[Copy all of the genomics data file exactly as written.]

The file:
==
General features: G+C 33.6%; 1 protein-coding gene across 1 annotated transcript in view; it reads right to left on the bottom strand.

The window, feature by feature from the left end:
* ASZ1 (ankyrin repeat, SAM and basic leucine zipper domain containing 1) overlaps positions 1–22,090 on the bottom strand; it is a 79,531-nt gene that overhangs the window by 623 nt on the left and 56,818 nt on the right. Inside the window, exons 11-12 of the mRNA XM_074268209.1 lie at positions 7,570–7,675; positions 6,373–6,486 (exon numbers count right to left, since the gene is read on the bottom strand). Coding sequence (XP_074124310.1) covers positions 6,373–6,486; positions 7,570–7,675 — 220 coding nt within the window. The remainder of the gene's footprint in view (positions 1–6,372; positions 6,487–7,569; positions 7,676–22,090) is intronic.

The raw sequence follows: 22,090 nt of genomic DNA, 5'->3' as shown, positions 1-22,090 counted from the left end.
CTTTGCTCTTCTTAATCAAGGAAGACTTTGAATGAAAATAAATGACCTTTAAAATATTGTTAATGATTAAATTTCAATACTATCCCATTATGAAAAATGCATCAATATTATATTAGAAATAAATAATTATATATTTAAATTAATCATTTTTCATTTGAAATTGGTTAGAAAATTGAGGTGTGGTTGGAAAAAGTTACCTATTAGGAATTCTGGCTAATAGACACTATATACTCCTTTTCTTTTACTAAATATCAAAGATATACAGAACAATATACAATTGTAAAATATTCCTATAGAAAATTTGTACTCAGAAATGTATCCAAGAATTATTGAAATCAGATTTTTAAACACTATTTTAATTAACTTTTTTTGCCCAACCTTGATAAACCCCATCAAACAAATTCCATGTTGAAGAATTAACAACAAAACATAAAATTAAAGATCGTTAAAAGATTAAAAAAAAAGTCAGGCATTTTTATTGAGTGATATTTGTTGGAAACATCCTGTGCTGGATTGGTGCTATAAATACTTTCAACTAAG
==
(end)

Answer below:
General features: G+C 33.6%; 1 protein-coding gene across 1 annotated transcript in view; it reads right to left on the bottom strand.

The window, feature by feature from the left end:
* ASZ1 (ankyrin repeat, SAM and basic leucine zipper domain containing 1) overlaps positions 1–22,090 on the bottom strand; it is a 79,531-nt gene that overhangs the window by 623 nt on the left and 56,818 nt on the right. Inside the window, exons 11-12 of the mRNA XM_074268209.1 lie at positions 7,570–7,675; positions 6,373–6,486 (exon numbers count right to left, since the gene is read on the bottom strand). Coding sequence (XP_074124310.1) covers positions 6,373–6,486; positions 7,570–7,675 — 220 coding nt within the window. The remainder of the gene's footprint in view (positions 1–6,372; positions 6,487–7,569; positions 7,676–22,090) is intronic.

The raw sequence follows: 22,090 nt of genomic DNA, 5'->3' as shown, positions 1-22,090 counted from the left end.
CTTTGCTCTTCTTAATCAAGGAAGACTTTGAATGAAAATAAATGACCTTTAAAATATTGTTAATGATTAAATTTCAATACTATCCCATTATGAAAAATGCATCAATATTATATTAGAAATAAATAATTATATATTTAAATTAATCATTTTTCATTTGAAATTGGTTAGAAAATTGAGGTGTGGTTGGAAAAAGTTACCTATTAGGAATTCTGGCTAATAGACACTATATACTCCTTTTCTTTTACTAAATATCAAAGATATACAGAACAATATACAATTGTAAAATATTCCTATAGAAAATTTGTACTCAGAAATGTATCCAAGAATTATTGAAATCAGATTTTTAAACACTATTTTAATTAACTTTTTTTGCCCAACCTTGATAAACCCCATCAAACAAATTCCATGTTGAAGAATTAACAACAAAACATAAAATTAAAGATCGTTAAAAGATTAAAAAAAAAGTCAGGCATTTTTATTGAGTGATATTTGTTGGAAACATCCTGTGCTGGATTGGTGCTATAAATACTTTCAACTAAG